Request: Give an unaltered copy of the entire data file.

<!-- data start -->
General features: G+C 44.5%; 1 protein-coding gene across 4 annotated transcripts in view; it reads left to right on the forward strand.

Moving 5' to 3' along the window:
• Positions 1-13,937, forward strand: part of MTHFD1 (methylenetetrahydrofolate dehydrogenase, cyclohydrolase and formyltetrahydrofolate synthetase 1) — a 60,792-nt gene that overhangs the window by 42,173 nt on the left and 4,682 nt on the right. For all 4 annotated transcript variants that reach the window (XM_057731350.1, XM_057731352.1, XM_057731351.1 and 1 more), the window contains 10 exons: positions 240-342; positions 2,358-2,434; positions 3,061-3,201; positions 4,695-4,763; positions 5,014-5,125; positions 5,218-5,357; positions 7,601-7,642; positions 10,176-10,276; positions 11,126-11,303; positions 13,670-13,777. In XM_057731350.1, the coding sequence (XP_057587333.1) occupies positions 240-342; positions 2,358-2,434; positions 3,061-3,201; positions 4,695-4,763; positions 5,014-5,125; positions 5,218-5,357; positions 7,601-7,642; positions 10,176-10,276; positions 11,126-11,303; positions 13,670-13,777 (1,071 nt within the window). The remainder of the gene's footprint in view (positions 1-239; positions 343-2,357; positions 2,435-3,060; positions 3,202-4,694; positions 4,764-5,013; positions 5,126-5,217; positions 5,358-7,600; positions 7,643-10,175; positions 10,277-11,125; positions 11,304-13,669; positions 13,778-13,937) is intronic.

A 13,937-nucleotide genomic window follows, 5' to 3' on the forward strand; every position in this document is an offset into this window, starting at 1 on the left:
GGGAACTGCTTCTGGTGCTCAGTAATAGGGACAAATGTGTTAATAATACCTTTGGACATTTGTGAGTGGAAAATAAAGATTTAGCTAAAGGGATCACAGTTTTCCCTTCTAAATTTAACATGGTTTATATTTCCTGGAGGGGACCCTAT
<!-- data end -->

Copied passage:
General features: G+C 44.5%; 1 protein-coding gene across 4 annotated transcripts in view; it reads left to right on the forward strand.

Moving 5' to 3' along the window:
• Positions 1-13,937, forward strand: part of MTHFD1 (methylenetetrahydrofolate dehydrogenase, cyclohydrolase and formyltetrahydrofolate synthetase 1) — a 60,792-nt gene that overhangs the window by 42,173 nt on the left and 4,682 nt on the right. For all 4 annotated transcript variants that reach the window (XM_057731350.1, XM_057731352.1, XM_057731351.1 and 1 more), the window contains 10 exons: positions 240-342; positions 2,358-2,434; positions 3,061-3,201; positions 4,695-4,763; positions 5,014-5,125; positions 5,218-5,357; positions 7,601-7,642; positions 10,176-10,276; positions 11,126-11,303; positions 13,670-13,777. In XM_057731350.1, the coding sequence (XP_057587333.1) occupies positions 240-342; positions 2,358-2,434; positions 3,061-3,201; positions 4,695-4,763; positions 5,014-5,125; positions 5,218-5,357; positions 7,601-7,642; positions 10,176-10,276; positions 11,126-11,303; positions 13,670-13,777 (1,071 nt within the window). The remainder of the gene's footprint in view (positions 1-239; positions 343-2,357; positions 2,435-3,060; positions 3,202-4,694; positions 4,764-5,013; positions 5,126-5,217; positions 5,358-7,600; positions 7,643-10,175; positions 10,277-11,125; positions 11,304-13,669; positions 13,778-13,937) is intronic.

A 13,937-nucleotide genomic window follows, 5' to 3' on the forward strand; every position in this document is an offset into this window, starting at 1 on the left:
GGGAACTGCTTCTGGTGCTCAGTAATAGGGACAAATGTGTTAATAATACCTTTGGACATTTGTGAGTGGAAAATAAAGATTTAGCTAAAGGGATCACAGTTTTCCCTTCTAAATTTAACATGGTTTATATTTCCTGGAGGGGACCCTAT